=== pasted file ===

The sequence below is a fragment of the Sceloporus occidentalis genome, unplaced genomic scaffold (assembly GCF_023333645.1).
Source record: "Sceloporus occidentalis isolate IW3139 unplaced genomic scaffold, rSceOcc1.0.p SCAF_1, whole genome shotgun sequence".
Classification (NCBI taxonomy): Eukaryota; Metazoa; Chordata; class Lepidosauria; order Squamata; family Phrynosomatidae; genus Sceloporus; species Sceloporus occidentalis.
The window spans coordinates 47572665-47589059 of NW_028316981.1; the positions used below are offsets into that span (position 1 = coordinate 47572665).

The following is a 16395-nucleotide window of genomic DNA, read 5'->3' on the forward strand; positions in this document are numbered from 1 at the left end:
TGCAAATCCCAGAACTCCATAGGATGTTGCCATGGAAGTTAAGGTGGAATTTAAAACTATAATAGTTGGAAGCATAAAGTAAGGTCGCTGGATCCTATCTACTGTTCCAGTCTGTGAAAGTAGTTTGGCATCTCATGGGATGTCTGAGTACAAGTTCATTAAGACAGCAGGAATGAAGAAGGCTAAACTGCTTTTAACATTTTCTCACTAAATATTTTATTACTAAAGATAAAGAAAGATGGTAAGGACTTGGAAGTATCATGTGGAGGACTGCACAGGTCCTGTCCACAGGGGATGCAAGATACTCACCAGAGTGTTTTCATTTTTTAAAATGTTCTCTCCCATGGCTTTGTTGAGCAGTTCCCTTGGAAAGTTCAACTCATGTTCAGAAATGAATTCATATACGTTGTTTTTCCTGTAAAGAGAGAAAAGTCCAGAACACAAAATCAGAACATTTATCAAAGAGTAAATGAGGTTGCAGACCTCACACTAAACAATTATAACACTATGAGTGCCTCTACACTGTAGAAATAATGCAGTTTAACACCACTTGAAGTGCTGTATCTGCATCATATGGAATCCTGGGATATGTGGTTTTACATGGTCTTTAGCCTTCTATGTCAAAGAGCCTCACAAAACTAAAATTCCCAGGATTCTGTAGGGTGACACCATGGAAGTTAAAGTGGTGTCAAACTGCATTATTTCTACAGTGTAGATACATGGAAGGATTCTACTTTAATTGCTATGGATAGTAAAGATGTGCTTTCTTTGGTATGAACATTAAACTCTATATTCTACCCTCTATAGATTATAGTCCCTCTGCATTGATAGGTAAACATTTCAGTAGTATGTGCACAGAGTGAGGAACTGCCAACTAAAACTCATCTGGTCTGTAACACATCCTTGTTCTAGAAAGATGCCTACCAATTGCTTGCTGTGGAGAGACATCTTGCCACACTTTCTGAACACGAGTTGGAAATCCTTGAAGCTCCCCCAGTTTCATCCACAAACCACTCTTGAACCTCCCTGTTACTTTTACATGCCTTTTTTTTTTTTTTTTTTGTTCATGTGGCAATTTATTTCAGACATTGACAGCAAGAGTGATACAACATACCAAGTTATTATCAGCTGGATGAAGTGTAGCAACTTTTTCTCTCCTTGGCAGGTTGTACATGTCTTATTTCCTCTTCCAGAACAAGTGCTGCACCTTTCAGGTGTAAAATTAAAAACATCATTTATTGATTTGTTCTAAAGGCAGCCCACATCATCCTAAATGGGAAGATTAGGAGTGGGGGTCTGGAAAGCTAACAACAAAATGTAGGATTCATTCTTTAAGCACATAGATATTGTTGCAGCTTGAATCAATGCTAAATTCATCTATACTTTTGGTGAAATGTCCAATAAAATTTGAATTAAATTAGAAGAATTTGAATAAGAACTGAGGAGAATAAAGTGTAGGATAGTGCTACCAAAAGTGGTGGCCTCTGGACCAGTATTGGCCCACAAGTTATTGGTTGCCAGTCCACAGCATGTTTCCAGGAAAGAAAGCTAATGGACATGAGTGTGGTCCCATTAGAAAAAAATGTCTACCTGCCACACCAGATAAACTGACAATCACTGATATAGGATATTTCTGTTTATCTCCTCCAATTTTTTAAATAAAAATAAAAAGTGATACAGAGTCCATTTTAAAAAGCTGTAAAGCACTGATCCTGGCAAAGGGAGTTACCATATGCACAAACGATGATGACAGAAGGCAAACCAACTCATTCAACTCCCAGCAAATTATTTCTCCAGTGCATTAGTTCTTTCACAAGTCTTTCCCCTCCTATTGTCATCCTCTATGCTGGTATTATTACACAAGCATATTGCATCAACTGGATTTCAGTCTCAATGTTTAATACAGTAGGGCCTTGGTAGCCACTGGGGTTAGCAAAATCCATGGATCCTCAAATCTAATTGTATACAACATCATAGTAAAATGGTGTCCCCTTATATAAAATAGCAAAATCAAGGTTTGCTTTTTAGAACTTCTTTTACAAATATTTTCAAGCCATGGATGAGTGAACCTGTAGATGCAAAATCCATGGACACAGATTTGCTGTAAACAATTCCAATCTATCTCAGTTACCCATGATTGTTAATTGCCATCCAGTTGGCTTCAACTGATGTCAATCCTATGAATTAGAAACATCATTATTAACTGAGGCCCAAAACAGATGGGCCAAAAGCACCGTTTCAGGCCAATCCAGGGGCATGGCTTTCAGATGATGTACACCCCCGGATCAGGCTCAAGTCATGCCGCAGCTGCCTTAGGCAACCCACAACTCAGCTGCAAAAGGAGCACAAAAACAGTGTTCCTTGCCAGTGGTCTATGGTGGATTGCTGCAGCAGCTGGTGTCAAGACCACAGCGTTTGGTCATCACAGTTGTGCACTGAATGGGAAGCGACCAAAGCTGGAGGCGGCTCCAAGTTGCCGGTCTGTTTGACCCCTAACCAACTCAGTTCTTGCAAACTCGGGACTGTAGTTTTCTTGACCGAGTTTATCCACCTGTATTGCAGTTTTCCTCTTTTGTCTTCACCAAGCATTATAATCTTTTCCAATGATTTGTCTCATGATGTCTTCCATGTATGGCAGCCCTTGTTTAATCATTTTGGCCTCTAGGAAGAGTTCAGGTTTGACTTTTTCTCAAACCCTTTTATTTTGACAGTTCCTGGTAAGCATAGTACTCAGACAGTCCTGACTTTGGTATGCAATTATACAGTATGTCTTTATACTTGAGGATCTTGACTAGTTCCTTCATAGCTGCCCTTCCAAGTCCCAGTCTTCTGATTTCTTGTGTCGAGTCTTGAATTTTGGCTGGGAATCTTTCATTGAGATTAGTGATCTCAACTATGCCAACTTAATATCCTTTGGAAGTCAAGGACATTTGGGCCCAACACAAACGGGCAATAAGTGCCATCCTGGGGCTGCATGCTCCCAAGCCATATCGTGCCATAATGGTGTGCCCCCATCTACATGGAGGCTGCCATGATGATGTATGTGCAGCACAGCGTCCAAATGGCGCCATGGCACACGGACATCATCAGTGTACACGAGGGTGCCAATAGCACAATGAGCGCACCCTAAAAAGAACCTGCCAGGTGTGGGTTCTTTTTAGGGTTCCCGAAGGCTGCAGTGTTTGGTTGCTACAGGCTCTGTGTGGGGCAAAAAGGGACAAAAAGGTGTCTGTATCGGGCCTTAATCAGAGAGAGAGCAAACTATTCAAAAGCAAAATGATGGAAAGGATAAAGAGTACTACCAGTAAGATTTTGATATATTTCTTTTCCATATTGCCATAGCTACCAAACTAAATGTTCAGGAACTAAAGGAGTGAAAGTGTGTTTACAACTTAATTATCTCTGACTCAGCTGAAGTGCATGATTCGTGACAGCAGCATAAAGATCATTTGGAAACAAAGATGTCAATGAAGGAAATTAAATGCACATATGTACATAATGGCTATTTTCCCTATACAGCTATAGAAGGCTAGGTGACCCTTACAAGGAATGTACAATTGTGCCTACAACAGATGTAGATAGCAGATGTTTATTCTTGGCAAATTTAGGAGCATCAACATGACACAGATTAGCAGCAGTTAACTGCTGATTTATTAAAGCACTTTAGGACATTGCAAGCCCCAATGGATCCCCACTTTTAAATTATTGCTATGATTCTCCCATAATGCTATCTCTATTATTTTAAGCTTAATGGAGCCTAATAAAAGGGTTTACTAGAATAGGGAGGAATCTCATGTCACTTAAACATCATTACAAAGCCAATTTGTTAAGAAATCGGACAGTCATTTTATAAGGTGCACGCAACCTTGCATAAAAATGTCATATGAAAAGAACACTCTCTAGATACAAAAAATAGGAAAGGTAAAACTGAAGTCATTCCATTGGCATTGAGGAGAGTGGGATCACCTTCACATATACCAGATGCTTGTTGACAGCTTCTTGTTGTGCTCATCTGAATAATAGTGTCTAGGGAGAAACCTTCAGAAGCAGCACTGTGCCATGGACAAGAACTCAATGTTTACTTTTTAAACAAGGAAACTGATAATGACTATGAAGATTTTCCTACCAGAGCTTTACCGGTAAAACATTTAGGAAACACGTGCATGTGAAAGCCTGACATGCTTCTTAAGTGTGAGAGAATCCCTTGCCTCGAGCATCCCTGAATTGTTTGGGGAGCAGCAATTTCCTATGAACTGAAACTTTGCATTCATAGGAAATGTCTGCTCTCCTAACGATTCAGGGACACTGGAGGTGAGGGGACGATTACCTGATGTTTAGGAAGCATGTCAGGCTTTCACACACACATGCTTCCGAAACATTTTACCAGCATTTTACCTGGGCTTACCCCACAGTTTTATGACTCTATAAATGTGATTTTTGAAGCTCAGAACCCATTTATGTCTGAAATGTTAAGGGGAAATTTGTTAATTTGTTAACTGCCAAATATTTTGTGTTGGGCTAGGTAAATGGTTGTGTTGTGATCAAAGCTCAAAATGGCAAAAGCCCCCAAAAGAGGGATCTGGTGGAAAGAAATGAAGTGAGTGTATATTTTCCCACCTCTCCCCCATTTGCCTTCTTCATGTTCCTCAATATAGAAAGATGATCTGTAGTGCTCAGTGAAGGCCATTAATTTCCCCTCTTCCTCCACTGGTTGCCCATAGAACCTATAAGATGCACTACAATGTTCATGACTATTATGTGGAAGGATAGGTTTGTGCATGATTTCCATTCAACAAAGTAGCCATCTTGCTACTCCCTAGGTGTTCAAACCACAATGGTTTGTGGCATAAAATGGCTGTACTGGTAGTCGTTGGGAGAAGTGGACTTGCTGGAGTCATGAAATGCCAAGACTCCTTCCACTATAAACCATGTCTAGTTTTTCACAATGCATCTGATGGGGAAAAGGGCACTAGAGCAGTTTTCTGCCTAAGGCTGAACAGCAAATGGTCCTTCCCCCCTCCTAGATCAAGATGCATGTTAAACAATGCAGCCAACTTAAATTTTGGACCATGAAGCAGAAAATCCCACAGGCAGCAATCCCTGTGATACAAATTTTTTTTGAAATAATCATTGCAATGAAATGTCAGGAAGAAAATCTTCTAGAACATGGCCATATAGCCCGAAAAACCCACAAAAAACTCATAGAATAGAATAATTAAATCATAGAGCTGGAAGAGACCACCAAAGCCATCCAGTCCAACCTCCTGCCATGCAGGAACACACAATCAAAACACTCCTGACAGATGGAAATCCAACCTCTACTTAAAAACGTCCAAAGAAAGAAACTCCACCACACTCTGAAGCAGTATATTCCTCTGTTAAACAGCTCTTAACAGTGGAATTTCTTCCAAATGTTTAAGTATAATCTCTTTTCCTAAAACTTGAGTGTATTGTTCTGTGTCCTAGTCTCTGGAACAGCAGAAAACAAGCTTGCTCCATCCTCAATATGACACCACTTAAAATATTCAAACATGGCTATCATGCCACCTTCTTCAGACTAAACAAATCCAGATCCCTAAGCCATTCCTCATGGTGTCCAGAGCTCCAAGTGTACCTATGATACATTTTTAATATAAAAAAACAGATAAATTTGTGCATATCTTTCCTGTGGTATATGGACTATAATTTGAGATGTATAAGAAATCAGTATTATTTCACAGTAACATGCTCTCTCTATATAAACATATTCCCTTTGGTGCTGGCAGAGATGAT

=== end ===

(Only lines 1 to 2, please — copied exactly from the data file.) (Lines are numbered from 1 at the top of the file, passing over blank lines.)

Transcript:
The sequence below is a fragment of the Sceloporus occidentalis genome, unplaced genomic scaffold (assembly GCF_023333645.1).
Source record: "Sceloporus occidentalis isolate IW3139 unplaced genomic scaffold, rSceOcc1.0.p SCAF_1, whole genome shotgun sequence".